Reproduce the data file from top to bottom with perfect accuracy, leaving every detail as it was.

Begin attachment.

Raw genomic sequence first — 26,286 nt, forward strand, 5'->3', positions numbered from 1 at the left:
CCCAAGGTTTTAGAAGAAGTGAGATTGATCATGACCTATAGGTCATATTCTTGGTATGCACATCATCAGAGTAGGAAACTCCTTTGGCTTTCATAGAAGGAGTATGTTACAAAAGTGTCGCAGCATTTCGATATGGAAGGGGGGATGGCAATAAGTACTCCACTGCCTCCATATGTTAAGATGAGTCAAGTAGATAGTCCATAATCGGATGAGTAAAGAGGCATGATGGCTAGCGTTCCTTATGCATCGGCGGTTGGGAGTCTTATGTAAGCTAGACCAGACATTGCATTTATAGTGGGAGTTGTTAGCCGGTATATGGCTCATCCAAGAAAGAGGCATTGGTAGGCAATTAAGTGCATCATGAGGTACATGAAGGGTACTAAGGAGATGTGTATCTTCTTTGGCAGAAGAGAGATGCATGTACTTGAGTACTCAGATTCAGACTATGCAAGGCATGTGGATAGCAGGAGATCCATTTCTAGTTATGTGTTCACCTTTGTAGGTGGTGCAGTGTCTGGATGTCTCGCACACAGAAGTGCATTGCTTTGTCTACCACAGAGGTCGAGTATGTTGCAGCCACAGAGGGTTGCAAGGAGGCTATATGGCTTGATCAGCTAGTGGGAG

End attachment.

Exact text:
Raw genomic sequence first — 26,286 nt, forward strand, 5'->3', positions numbered from 1 at the left:
CCCAAGGTTTTAGAAGAAGTGAGATTGATCATGACCTATAGGTCATATTCTTGGTATGCACATCATCAGAGTAGGAAACTCCTTTGGCTTTCATAGAAGGAGTATGTTACAAAAGTGTCGCAGCATTTCGATATGGAAGGGGGGATGGCAATAAGTACTCCACTGCCTCCATATGTTAAGATGAGTCAAGTAGATAGTCCATAATCGGATGAGTAAAGAGGCATGATGGCTAGCGTTCCTTATGCATCGGCGGTTGGGAGTCTTATGTAAGCTAGACCAGACATTGCATTTATAGTGGGAGTTGTTAGCCGGTATATGGCTCATCCAAGAAAGAGGCATTGGTAGGCAATTAAGTGCATCATGAGGTACATGAAGGGTACTAAGGAGATGTGTATCTTCTTTGGCAGAAGAGAGATGCATGTACTTGAGTACTCAGATTCAGACTATGCAAGGCATGTGGATAGCAGGAGATCCATTTCTAGTTATGTGTTCACCTTTGTAGGTGGTGCAGTGTCTGGATGTCTCGCACACAGAAGTGCATTGCTTTGTCTACCACAGAGGTCGAGTATGTTGCAGCCACAGAGGGTTGCAAGGAGGCTATATGGCTTGATCAGCTAGTGGGAG